The Center has become the leader in online PTSD continuing education and technology-based education and resources for trauma survivors. In 2011 the Center partnered with the Department of Defense for the first publicly available VA mobile app, the award-winning PTSD Coach. Other self-help and treatment companion apps followed, as did an expanded desktop version of the Coach app, PTSD Coach Online. AboutFace, an online video gallery of Veterans talking about living with PTSD and how treatment has turned their lives around, breaks down barriers to seeking care and misconceptions about PTSD and its treatment. We continue to use technology to expand our reach, recently releasing our first YouTube Whiteboard video What is PTSD?.
Research, training and provider support. The National Center for PTSD also improves care of Veterans and others through its research into the prevention, causes, assessment, and treatment of traumatic stress disorders. Our investigators have been at the forefront of research demonstrating alterations in brain function associated with PTSD, which has significantly enhanced the science and understanding of PTSD and improved PTSD identification and care. They have also conducted leading research on the treatment of PTSD, particularly the main evidence-based psychotherapies: Cognitive Processing Therapy (CPT) and Prolonged Exposure (PE).
Our staff assisted VA with national clinical training programs in these therapies, helping make available state of the art treatment for PTSD to Veterans across the country. To support evidence-based PTSD care, in 2008 the Center helped create the VA Mentoring Program, which encourages implementation of evidence-based treatments for PTSD , and in 2011 helped establish the VA PTSD Consultation Program, which advises VA clinicians on PTSD.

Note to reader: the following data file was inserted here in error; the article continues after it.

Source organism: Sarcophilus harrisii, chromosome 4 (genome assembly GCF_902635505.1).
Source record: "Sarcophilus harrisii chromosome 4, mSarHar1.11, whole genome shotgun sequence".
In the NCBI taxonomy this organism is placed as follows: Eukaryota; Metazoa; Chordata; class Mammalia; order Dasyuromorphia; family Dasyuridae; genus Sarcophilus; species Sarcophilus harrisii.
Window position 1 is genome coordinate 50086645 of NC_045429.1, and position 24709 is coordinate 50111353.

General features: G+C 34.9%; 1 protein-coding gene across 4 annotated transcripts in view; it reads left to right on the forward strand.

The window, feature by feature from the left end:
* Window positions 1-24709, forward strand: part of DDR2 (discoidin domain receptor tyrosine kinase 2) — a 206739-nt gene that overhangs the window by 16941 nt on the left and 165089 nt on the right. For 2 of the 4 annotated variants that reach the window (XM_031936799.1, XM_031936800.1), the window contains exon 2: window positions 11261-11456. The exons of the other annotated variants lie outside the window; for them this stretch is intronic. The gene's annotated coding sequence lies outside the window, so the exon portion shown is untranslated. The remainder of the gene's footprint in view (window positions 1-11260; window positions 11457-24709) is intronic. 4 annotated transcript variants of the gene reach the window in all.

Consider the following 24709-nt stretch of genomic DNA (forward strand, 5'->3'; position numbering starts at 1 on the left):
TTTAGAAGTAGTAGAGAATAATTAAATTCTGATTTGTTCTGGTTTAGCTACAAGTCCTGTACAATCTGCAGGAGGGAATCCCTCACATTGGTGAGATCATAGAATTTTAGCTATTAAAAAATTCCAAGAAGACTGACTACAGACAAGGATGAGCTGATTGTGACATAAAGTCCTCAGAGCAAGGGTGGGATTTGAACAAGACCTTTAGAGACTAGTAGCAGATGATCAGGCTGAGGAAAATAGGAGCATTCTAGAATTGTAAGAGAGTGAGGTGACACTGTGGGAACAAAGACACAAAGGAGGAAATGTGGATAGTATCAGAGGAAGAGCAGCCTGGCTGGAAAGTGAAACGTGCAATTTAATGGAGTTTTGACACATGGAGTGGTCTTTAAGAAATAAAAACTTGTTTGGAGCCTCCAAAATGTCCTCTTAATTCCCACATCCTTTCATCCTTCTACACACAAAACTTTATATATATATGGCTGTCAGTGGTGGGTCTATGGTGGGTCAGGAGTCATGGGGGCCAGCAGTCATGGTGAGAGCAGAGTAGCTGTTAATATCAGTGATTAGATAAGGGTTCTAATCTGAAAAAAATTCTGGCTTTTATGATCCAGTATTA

As Elana Newman and Bruce Shapiro wrote in the International Society for Traumatic Stress Studies' (ISTSS) newsletter on our 20th anniversary, "The Center has clearly advanced science and promoted understanding of traumatic stress in ways that the Senators who envisioned the Center never imagined would be realized. In fact, much of the knowledge we have about PTSD at this point has been generated and disseminated through the efforts of the National Center staff. The Center has sparked changes in the field that have fostered general understanding of PTSD as well as translated into concrete benefits for survivors of trauma, the VA/DoD system, and family members."